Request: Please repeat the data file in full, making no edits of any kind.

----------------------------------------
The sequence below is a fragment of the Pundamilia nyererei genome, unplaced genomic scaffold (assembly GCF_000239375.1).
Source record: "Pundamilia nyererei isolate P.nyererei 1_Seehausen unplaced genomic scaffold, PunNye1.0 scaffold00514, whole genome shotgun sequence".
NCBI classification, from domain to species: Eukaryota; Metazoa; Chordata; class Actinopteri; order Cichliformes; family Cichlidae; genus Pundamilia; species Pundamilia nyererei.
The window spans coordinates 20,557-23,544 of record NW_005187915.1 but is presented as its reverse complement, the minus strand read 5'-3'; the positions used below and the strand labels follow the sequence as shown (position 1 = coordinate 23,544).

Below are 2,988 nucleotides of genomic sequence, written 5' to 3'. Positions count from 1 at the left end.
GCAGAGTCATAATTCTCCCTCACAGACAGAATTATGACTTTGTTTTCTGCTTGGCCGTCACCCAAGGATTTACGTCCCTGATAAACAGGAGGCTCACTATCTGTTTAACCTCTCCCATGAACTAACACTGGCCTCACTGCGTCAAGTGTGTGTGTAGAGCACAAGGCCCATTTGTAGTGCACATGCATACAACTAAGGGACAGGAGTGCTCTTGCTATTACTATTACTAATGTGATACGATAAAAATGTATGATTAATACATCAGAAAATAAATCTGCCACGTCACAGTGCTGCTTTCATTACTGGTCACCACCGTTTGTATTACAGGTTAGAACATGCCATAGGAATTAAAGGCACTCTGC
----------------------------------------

The sequence below is a fragment of the Pundamilia nyererei genome, unplaced genomic scaffold (assembly GCF_000239375.1).
Source record: "Pundamilia nyererei isolate P.nyererei 1_Seehausen unplaced genomic scaffold, PunNye1.0 scaffold00514, whole genome shotgun sequence".
NCBI classification, from domain to species: Eukaryota; Metazoa; Chordata; class Actinopteri; order Cichliformes; family Cichlidae; genus Pundamilia; species Pundamilia nyererei.
The window spans coordinates 20,557-23,544 of record NW_005187915.1 but is presented as its reverse complement, the minus strand read 5'-3'; the positions used below and the strand labels follow the sequence as shown (position 1 = coordinate 23,544).

Below are 2,988 nucleotides of genomic sequence, written 5' to 3'. Positions count from 1 at the left end.
GCAGAGTCATAATTCTCCCTCACAGACAGAATTATGACTTTGTTTTCTGCTTGGCCGTCACCCAAGGATTTACGTCCCTGATAAACAGGAGGCTCACTATCTGTTTAACCTCTCCCATGAACTAACACTGGCCTCACTGCGTCAAGTGTGTGTGTAGAGCACAAGGCCCATTTGTAGTGCACATGCATACAACTAAGGGACAGGAGTGCTCTTGCTATTACTATTACTAATGTGATACGATAAAAATGTATGATTAATACATCAGAAAATAAATCTGCCACGTCACAGTGCTGCTTTCATTACTGGTCACCACCGTTTGTATTACAGGTTAGAACATGCCATAGGAATTAAAGGCACTCTGC